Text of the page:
Monthly Archives: March 2014

The Invisibility of Asian Americans: the Feminist Wire

Thanks to Grace Ji-Sun Kim for this reflection on the invisibility of Asian Americans in the news media. She provides examples of how this happens and reflects on why.

Grace Ji-Sun Kim

Headshot4_small-300x225 Kenneth Bae source:

There is too much racism within our society.  Here is my latest for the Feminist Wire.  So thankful to everyone at the Feminist Wire but especially to Tamura A. Lomax and Aishah Shahidah Simmons.

As we reflect on racism….let us continue to pray for Kenneth Bae and his family.

Where is the public face of Asian Americans in our society? As we follow the case of Kenneth Bae, the only Asian American faces we see on the television news are those of Kenneth Bae and his family. Relatively few Asian American analysts, commentators or advocates (with the exceptions of Connie Chung, Julie Chen, Ann Curry, Sanjay Gupta, and Kaity Tong) appear on the news media.

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Dakota 38

Thanks to my friend and colleague Irv Porter who pointed me to Dakota 38, a video about the Dakota Wokiksuye Memorial Ride remembering the 38 Dakota men hung in Mankato after the U.S.-Dakota War and working for healing and reconciliation. Check it out!

See you along the Trail.

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Reconciliation Park, Mankato, MN

Driving from Estherville, Iowa (where I did a presentation for First Presbyterian Church) to Minneapolis-St. Paul (where I will meet with youth at House of Hope Presbyterian Church, meet with a group working to end human trafficking, and attend the NEXT Church Conference), I noticed a sign to Mankato. I decided to follow and see what I might see.

December 26, 1862 – in the largest mass execution in U.S. history, 38 Dakota were hanged in Mankato, Minnesota. The U.S.-Dakota war, as it is named, began in August 1862 fueled by hunger and broken promises. When the fighting ended, the Dakota people were driven from Minnesota.  392 Dakota were tried, 303 were sentenced to death, and 16 were given prison terms. President Lincoln reviewed the transcripts and reduced the number of death sentences to 39. One man received a reprieve at the last minute.

I discovered Reconciliation Park, a simple park near the Minnesota River and across from the Mankato Branch of the Blue Earth County Library. The park features a white limestone buffalo that marks the spot of the executions.

IMG_4242It includes a memorial created to resemble a leather scroll. One side bears the names of the 38 men; the other has a poem and prayer. Benches with the inscription “forgive everyone everything” surround the memorial. The memorial was dedicated in 2012 to commemorate the 150th anniversary of the execution. Indian Country Today Media Network reports the dedication came at the end of “a year of lectures, discussions, exhibits, newspaper articles, radio broadcasts, concerts and commemorations in the state of Minnesota acknowledging the history of the U.S.-Dakota War of 1862.”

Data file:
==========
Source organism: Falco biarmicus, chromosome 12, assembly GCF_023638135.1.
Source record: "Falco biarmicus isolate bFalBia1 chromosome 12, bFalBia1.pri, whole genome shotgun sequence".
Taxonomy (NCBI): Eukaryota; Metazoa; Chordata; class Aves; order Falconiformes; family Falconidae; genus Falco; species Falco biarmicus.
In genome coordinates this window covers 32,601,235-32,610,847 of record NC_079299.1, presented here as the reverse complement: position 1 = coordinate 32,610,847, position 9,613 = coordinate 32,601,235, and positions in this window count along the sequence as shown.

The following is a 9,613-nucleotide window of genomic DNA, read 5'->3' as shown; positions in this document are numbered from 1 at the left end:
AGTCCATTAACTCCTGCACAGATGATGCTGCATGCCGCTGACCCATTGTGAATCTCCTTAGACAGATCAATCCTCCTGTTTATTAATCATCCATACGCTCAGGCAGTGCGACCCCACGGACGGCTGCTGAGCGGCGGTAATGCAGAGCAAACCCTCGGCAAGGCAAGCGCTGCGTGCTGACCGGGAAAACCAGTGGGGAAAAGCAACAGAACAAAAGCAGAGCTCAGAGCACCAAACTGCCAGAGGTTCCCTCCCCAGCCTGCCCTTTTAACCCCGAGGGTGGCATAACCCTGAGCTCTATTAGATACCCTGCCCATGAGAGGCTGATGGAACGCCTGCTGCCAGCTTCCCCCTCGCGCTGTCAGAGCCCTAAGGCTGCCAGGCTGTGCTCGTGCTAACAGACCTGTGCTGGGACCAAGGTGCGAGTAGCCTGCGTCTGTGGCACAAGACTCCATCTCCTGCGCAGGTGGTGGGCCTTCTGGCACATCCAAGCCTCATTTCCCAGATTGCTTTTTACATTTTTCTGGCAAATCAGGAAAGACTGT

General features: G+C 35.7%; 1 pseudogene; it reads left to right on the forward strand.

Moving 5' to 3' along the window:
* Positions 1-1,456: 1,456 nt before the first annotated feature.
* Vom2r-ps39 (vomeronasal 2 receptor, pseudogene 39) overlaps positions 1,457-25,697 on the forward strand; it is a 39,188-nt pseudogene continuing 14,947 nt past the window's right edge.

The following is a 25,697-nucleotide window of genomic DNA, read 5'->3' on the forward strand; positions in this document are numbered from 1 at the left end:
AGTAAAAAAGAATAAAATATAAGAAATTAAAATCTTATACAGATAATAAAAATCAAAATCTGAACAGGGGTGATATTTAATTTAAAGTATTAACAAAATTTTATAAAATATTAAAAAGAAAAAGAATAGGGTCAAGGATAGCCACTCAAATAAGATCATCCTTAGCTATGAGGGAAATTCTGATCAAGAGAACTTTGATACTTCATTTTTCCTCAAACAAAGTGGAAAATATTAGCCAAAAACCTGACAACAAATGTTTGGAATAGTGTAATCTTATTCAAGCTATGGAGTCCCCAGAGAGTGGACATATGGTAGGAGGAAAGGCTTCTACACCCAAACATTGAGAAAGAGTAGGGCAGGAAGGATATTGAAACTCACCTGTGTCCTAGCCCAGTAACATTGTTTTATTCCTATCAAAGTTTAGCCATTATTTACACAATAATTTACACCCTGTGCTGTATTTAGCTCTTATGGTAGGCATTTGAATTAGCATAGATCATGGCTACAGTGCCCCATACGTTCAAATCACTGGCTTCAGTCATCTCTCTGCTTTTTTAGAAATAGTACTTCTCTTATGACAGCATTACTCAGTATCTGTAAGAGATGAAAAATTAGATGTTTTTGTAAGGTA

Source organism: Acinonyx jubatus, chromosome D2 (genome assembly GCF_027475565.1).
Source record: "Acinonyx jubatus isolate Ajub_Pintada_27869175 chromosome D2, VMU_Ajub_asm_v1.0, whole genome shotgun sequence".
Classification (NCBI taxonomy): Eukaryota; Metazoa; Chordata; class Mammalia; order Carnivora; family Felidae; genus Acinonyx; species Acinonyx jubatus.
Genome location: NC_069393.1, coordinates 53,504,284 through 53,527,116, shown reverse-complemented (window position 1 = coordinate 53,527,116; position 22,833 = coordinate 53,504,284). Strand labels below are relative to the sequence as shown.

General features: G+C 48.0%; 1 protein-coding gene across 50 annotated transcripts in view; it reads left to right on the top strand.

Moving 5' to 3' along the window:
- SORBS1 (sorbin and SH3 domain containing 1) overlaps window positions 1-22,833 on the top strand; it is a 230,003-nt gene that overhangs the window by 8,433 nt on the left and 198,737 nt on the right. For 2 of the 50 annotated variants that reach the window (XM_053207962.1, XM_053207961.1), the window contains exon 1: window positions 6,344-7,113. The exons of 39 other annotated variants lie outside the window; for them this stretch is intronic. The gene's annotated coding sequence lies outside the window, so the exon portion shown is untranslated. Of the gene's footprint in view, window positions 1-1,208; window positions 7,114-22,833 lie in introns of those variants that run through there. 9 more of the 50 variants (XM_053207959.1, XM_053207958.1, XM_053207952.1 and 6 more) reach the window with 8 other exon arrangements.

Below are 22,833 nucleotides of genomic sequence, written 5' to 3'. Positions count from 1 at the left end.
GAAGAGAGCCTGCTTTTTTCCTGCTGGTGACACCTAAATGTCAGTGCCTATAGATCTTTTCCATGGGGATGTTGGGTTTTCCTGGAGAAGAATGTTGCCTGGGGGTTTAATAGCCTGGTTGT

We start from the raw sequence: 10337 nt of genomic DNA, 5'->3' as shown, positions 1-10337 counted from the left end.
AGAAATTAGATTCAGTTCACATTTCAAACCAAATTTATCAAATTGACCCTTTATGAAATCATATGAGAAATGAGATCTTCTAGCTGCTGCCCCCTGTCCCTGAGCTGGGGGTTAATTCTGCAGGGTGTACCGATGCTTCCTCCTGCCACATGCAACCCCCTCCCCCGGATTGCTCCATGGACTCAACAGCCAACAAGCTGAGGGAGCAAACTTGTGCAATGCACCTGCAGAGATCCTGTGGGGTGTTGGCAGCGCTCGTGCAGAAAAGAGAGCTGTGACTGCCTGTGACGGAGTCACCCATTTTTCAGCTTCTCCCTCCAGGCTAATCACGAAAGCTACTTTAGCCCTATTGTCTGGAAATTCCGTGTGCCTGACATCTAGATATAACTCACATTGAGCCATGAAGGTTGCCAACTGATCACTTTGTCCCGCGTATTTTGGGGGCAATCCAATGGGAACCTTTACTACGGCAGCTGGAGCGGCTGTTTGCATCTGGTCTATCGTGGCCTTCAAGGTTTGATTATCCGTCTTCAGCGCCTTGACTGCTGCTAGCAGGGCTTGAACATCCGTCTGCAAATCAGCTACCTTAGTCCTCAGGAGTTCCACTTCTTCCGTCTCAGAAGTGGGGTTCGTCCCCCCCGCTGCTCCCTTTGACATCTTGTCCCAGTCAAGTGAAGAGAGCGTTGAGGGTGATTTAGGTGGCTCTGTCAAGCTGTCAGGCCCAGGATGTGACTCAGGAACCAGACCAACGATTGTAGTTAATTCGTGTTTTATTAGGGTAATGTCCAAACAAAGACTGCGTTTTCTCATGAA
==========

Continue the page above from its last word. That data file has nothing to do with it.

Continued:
At the simple memorial, I pondered what I know and what I need to learn of past expressions of racism, oppression, and violence. I pondered contemporary manifestations of racism and oppression and yes, even violence from time to time.

And I added my silent prayer that the day might soon come, and that I might have grace and strength to work for the day, when all our relatives live in community.

See you along the trail.


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Purple flowers, Estherville Presbyterian Church

Estherville purple flowers

Present for Lent?
Present always?
Purple flowers grace the front of the sanctuary at the
First Presbyterian Church of Estherville.

28 March 2014
Estherville, Iowa

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Why I like New York 37: courage

The pipes.

Some people hate them. Some people love them.

The pipes.

Even those of us who love them concede that some songs sound good on them. Some do not.

The pipes.

Scotland the Brave sounds good on them. Stairway to Heaven does not.

The pipes.

Some hymns work on them. Some do not.

The pipes.

Amazing Grace sounds good on them. How Great Thou Art does not.

But the lone piper of the Grand Central 7 train subway chose that hymn.

As poised as the lone piper who closes the tattoo, he played. How Great Thou Art.

I put two dollars in his cup.

To honor his courage.

See you along the Trail.


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Purple flowers, Republic of Korea 7

Eunhaesa Buddhist Temple 28 March 2013 (1024x683)


28 March 2013
Eunhaesa Buddhist Temple
Youngcheon, Republic of Korea

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Purple flowers, Republic of Korea 6

King Suro's Tomb 28 March 2013 (2) (1024x683)

Purple in white,
flowers point to the royal presence.

28 March 2013
Tomb of King Suro
Gimhae, Republic of Korea

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